Habitus (sociology)

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Habitus is a complex concept, but in its simplest usage could be understood as a structure of the mind characterized by a set of acquired schemata, sensibilities, dispositions and taste.[1] The particular contents of the habitus are the result of the objectification of social structure at the level of individual subjectivity. Hence, the habitus is, by definition, isomorphic with the structural conditions in which it emerged.

The concept of habitus has been used as early as Aristotle but in contemporary usage was introduced by Marcel Mauss and later re-elaborated by Pierre Bourdieu. Bourdieu elaborates on the notion of Habitus by explaining its dependency on history and human memory. For instance, a certain behaviour or belief becomes part of a society's structure when the original purpose of that behaviour or belief can no longer be recalled and becomes socialized into individuals of that culture.


Origin of concept

Loïc Wacquant wrote that habitus is an old philosophical notion, originating in the thought of Aristotle, whose notion of hexis ("state") was translated into habitus by the Medieval Scholastics. Bourdieu first adapted the term in his 1967 postface to Erwin Panofsky's Gothic Architecture and Scholasticism.[2] The term was earlier used in sociology by Norbert Elias in The Civilizing Process (1939) and in Marcel Mauss's account of "body techniques" (techniques du corps). The concept is also present in the work of Max Weber and Edmund Husserl.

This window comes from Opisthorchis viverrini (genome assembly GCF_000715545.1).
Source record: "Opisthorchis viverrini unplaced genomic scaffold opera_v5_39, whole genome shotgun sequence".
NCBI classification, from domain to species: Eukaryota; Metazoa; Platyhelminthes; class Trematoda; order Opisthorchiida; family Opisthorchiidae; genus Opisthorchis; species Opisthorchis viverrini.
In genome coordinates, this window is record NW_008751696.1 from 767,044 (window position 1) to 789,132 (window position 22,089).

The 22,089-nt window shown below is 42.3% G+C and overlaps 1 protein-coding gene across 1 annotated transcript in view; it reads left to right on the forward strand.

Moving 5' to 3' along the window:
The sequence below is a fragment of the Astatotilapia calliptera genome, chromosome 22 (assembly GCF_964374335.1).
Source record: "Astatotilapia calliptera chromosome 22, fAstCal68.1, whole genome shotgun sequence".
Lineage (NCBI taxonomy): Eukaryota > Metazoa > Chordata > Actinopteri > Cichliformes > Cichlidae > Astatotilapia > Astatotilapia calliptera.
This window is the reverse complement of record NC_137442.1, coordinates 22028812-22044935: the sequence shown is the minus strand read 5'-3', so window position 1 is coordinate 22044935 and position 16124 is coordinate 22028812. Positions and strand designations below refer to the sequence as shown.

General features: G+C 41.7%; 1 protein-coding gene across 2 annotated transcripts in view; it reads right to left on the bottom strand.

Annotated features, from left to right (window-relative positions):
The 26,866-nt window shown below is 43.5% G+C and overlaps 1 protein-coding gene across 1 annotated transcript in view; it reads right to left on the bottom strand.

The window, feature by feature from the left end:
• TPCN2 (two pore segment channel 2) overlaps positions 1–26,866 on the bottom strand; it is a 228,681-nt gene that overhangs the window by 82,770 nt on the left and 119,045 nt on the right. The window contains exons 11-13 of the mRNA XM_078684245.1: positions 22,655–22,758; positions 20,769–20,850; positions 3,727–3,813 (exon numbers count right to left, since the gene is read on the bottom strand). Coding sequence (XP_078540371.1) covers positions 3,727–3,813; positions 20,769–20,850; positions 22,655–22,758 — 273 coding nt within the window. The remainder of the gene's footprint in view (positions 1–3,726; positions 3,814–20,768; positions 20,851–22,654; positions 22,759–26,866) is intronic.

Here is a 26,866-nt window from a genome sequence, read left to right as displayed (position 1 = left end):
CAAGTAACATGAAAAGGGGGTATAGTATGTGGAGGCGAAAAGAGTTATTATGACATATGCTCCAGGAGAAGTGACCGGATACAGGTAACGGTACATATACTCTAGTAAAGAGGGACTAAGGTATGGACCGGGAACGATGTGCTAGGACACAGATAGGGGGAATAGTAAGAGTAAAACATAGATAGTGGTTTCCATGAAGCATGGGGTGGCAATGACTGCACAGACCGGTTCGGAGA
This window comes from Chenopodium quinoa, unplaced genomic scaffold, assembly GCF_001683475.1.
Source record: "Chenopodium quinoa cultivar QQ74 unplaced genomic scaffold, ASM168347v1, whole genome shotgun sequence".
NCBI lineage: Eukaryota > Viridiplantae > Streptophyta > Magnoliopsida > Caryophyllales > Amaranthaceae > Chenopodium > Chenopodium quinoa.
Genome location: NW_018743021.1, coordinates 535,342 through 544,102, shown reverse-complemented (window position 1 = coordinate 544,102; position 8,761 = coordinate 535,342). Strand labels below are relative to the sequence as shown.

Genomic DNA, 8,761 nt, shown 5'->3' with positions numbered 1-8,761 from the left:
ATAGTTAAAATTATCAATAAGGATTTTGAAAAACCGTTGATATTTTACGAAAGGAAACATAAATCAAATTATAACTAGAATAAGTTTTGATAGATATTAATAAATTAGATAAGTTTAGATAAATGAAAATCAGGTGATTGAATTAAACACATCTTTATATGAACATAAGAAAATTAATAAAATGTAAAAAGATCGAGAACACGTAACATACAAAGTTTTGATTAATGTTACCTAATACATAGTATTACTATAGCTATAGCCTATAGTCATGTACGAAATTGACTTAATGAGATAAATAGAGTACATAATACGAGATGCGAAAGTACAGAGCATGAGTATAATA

Mauss defined habitus as those aspects of culture that are anchored in the body or daily practices of individuals, groups, societies, and nations. It includes the totality of learned habits, bodily skills, styles, tastes, and other non-discursive knowledges that might be said to "go without saying" for a specific group[citation needed] -- in that way it can be said to operate beneath the level of rational ideology.

Body habitus

Body habitus is the medical term for physique, and is defined as either endomorphic (overweight), ectomorphic (underweight) or mesomorphic (normal weight). In this sense, habitus can be understood as the physical and constitutional characteristics of an individual, especially as related to the tendency to develop a certain disease.[3]

Scholars researching "habitus" in the field

  • Philippe Bourgois - An anthropologist who incorporates the concept of "habitus" into much of his work with injection drug users in the San Francisco Bay Area.
  • Saba Mahmood - USA
  • Loic Wacquant - USA studies the construction of the "pugilistic habitus" in a boxing gym of the black ghetto of Chicago in Body and Soul: Notebooks of an Apprentice Boxer (2004) and in "Habitus as Topic and Tool" (2009).

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